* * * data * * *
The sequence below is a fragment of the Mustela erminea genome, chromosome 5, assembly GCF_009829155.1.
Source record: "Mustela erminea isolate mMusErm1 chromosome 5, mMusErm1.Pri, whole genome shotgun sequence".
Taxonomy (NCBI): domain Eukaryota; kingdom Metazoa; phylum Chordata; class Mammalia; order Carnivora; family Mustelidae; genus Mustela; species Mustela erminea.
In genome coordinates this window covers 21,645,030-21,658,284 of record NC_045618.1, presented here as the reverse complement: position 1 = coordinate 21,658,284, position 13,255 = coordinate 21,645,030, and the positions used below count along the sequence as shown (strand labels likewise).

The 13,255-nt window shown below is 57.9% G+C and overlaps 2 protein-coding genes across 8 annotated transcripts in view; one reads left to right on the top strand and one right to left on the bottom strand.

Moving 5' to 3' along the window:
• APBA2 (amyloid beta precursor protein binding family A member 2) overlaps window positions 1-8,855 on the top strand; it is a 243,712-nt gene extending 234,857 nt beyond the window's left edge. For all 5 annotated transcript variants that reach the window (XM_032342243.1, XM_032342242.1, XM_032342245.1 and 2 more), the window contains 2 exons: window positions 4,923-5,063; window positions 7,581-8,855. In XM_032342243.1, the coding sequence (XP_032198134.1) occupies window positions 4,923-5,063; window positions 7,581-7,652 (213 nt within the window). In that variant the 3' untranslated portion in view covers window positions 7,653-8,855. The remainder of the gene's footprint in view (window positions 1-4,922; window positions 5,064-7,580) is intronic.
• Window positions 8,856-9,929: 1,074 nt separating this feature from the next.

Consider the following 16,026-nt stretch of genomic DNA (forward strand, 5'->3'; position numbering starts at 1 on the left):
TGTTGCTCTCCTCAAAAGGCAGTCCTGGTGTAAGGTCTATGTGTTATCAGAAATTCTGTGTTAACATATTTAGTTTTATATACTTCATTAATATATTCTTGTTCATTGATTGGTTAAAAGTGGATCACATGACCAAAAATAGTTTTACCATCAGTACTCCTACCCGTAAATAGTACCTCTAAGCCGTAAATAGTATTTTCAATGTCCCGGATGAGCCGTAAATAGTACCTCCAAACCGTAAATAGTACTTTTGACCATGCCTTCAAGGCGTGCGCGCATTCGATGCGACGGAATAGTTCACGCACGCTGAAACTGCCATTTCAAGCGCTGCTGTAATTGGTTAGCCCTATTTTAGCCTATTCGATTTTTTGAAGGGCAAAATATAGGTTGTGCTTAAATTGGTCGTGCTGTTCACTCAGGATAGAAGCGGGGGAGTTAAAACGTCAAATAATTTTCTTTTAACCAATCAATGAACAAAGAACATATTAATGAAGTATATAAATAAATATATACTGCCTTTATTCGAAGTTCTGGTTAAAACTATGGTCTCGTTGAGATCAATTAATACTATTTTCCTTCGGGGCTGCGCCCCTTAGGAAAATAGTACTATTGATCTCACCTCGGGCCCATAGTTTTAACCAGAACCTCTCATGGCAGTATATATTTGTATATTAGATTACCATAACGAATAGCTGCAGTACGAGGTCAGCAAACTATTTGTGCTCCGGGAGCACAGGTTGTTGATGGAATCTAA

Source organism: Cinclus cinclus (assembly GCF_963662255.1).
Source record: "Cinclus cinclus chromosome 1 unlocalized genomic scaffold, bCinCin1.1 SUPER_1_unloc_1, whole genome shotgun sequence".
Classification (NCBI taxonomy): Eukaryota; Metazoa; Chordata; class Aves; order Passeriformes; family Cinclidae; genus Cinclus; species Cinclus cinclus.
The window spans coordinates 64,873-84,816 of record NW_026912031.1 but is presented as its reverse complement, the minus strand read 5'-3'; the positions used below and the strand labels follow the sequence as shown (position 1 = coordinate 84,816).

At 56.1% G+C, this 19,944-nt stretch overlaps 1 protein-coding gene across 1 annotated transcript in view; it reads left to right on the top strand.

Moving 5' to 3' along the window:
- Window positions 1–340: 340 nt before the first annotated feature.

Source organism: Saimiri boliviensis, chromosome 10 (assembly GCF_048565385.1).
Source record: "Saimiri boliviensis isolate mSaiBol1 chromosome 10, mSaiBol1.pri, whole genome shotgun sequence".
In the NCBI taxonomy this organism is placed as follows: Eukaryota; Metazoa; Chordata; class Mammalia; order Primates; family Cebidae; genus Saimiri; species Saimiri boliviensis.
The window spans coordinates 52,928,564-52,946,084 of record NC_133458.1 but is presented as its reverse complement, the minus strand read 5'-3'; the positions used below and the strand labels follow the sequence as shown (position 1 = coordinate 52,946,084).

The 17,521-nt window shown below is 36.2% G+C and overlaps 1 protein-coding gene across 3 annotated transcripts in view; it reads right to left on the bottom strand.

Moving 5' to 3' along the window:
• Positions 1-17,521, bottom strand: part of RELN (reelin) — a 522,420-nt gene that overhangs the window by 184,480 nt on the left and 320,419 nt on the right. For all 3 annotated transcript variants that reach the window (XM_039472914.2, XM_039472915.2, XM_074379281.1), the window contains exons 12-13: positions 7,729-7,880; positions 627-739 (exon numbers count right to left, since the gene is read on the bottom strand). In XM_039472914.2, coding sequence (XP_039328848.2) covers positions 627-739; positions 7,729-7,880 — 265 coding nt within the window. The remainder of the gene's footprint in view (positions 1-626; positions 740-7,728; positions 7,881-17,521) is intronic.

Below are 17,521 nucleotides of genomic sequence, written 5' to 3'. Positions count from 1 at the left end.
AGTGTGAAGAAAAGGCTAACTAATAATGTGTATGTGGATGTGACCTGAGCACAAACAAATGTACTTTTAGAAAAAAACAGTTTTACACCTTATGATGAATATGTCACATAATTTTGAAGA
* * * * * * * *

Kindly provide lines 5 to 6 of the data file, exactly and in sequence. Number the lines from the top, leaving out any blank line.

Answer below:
The 13,255-nt window shown below is 57.9% G+C and overlaps 2 protein-coding genes across 8 annotated transcripts in view; one reads left to right on the top strand and one right to left on the bottom strand.

Moving 5' to 3' along the window: